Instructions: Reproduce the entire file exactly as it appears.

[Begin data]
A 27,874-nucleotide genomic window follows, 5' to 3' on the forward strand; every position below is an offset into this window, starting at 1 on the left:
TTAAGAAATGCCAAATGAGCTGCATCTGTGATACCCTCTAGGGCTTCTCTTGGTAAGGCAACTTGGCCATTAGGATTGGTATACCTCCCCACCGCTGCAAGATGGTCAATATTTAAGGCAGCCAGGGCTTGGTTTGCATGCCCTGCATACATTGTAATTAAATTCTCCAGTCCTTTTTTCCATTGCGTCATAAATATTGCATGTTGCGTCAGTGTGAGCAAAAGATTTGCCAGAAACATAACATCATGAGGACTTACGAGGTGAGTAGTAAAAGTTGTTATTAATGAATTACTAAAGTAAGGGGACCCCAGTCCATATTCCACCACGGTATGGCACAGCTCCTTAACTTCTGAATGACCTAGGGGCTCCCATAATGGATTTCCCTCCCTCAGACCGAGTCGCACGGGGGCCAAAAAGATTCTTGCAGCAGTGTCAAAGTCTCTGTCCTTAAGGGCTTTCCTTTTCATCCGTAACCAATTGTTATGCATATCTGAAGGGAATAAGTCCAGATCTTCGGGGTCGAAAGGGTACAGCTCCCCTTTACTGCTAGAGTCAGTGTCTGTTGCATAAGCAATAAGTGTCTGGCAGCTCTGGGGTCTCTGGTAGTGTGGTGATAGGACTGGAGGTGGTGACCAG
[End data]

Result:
A 27,874-nucleotide genomic window follows, 5' to 3' on the forward strand; every position below is an offset into this window, starting at 1 on the left:
TTAAGAAATGCCAAATGAGCTGCATCTGTGATACCCTCTAGGGCTTCTCTTGGTAAGGCAACTTGGCCATTAGGATTGGTATACCTCCCCACCGCTGCAAGATGGTCAATATTTAAGGCAGCCAGGGCTTGGTTTGCATGCCCTGCATACATTGTAATTAAATTCTCCAGTCCTTTTTTCCATTGCGTCATAAATATTGCATGTTGCGTCAGTGTGAGCAAAAGATTTGCCAGAAACATAACATCATGAGGACTTACGAGGTGAGTAGTAAAAGTTGTTATTAATGAATTACTAAAGTAAGGGGACCCCAGTCCATATTCCACCACGGTATGGCACAGCTCCTTAACTTCTGAATGACCTAGGGGCTCCCATAATGGATTTCCCTCCCTCAGACCGAGTCGCACGGGGGCCAAAAAGATTCTTGCAGCAGTGTCAAAGTCTCTGTCCTTAAGGGCTTTCCTTTTCATCCGTAACCAATTGTTATGCATATCTGAAGGGAATAAGTCCAGATCTTCGGGGTCGAAAGGGTACAGCTCCCCTTTACTGCTAGAGTCAGTGTCTGTTGCATAAGCAATAAGTGTCTGGCAGCTCTGGGGTCTCTGGTAGTGTGGTGATAGGACTGGAGGTGGTGACCAG